The present study aimed to identify novel genetic variations associated with the 6-MP intolerance in pediatric ALL patients who carry both wild-type (WT) NUDT15 and TPMT by using whole-exome sequencing (WES) technology. We identified and systematically evaluated the deterministic effects of novel candidate variants on a clinically important hematological toxicity indicator: the last-cycle 6-MP dose intensity percentage (DIP) tolerated by pediatric ALL patients.

Methods

Subjects

A total of 320 Korean pediatric ALL patients receiving 6-MP treatment during maintenance therapy include discovery (N = 244) and replication (N = 76) cohorts, recruited from two teaching hospitals [Seoul National University Hospital (SNUH) and Asan Medical Center (AMC)] and three teaching hospitals [SNUH, AMC, and Samsung Medical Center (SMC)] located in Seoul, Korea, respectively (Table 1). The discovery cohort was retrospectively collected and sequenced before February 2018, while the replication cohort was subsequently collected and sequenced from October 2018 to November 2019. All of the selected individuals conformed with the exclusion criteria (i.e., relapse of the disease, stem cell transplantation, Burkitt’s lymphoma, mixed phenotype acute leukemia, infant ALL, or very high risk of ALL). The hematological toxicity was estimated based on the measurement of the tolerated last-cycle 6-MP DIP as the clinical endpoint. The recorded 6-MP dose per square meter of the body surface over a 12-week cycle was used to define the actual administered dose as a percentage of the planned dose as the last-cycle DIP. Since East Asian ancestry requires significantly lower 6-MP dose intensity compared to the other ethnic groups [5], patients who require less than 25% of the protocol planned dose were classified as MP-intolerant groups [6]. We have previously presented a detailed description of the subjects and a summary of the measurements [7]. The present study was approved by the SNUH, AMC, and SMC institutional review boards. Written informed consent was obtained from each participant.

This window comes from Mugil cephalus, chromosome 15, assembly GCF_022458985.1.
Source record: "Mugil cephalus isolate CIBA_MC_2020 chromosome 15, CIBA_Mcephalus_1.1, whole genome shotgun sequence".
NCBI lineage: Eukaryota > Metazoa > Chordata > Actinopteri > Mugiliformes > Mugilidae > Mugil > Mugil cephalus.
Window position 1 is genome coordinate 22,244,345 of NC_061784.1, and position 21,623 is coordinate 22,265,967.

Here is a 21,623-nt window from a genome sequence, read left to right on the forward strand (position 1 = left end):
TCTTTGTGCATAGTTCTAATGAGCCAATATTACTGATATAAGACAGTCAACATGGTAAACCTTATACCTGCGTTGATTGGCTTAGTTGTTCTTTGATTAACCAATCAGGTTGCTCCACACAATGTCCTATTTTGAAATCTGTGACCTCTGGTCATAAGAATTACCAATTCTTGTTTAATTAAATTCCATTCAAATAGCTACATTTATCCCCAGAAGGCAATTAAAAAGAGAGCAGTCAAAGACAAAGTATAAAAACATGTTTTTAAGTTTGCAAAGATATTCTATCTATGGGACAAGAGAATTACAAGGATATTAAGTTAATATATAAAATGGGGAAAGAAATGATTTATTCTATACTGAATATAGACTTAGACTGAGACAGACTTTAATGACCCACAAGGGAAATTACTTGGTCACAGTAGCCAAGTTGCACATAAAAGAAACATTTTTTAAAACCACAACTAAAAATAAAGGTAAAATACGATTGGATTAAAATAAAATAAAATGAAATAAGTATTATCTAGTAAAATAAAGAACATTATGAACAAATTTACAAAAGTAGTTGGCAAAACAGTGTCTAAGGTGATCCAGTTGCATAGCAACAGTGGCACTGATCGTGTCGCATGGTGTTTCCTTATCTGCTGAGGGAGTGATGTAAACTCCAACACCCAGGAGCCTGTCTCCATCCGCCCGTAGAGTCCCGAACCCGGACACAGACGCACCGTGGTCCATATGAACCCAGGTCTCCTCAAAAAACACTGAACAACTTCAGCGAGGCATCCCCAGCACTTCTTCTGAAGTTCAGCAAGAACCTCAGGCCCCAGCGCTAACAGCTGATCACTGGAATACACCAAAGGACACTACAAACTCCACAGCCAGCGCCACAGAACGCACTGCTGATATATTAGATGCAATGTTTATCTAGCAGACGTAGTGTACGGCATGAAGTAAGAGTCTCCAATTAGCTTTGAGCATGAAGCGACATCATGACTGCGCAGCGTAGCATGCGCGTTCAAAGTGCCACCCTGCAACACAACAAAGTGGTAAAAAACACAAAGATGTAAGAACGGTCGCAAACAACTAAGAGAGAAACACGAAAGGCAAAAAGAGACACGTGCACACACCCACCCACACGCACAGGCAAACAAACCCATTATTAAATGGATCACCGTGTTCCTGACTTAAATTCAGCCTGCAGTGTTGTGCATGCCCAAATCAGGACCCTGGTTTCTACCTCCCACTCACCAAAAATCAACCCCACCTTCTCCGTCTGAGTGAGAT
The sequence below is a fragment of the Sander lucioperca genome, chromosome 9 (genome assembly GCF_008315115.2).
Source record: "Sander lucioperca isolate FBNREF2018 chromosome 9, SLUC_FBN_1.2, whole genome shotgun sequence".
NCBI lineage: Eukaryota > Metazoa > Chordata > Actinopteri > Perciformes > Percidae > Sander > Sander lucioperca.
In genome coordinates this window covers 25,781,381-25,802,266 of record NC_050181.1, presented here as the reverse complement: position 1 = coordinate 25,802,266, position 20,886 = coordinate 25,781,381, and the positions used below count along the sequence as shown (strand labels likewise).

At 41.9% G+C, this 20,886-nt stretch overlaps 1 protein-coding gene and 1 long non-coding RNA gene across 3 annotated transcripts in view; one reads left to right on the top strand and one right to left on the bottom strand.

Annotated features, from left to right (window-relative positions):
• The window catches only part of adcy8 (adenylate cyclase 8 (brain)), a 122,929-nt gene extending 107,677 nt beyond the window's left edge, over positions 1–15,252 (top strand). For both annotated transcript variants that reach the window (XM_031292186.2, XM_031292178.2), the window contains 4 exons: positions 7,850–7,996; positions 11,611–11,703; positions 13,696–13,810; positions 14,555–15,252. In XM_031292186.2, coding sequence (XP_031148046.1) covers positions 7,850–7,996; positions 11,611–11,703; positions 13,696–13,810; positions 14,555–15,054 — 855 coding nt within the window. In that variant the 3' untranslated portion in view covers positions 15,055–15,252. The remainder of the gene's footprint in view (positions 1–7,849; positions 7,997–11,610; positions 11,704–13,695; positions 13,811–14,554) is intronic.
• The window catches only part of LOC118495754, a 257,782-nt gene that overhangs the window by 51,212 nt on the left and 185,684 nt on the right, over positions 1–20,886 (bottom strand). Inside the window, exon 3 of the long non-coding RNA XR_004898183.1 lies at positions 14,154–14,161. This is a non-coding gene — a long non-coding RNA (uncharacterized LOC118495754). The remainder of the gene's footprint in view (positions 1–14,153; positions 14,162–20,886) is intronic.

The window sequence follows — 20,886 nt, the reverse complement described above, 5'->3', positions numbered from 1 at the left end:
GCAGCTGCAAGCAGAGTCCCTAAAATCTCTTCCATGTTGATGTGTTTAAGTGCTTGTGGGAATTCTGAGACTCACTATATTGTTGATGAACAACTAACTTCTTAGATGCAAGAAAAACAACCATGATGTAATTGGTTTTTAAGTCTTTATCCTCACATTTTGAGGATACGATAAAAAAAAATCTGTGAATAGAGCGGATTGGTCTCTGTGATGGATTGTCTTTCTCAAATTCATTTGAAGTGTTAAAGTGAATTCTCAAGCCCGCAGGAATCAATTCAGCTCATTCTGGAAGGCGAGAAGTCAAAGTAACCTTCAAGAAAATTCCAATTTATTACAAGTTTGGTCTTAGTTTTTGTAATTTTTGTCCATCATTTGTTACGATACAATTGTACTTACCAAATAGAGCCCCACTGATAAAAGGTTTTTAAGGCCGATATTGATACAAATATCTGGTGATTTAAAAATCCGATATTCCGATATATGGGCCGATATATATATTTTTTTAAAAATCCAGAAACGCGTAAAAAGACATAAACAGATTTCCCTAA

Table 1 Clinical characteristics of pediatric acute lymphoblastic leukemia (ALL) subjects who are normal metabolizers (NMs) for both NUDT15 and TPMT

Whole-exome sequencing and primary data analysis

WES data obtained from the 320 pediatric ALL patients were analyzed in a bioinformatics pipeline as we have described previously [7]. Two missense NUDT15 variants with no officially designated star alleles were confirmed using Sanger sequencing, and false positive variant calls were removed in the further analysis. According to the CPIC guideline updated in February 2019, where the activity of NUDT15*9 for 6-MP was changed from ‘uncertain’ to ‘no function’ [1], one patient was reclassified as a poor metabolizer of NUDT15. The present study analyzed the 240 normal metabolizers (188 and 52 in the discovery and replication cohorts, respectively) of both NUDT15 and TPMT according to their star-allele genotypes. In the discovery phase, functional consequences of variants were predicted using SnpEFF (http://snpeff.sourceforge.net) [8], and only variants predicted to have a strong effect on gene function (missense, nonsense, splice-site, frameshift, and in-frame insertion and deletion variants) were chosen (Fig. 1).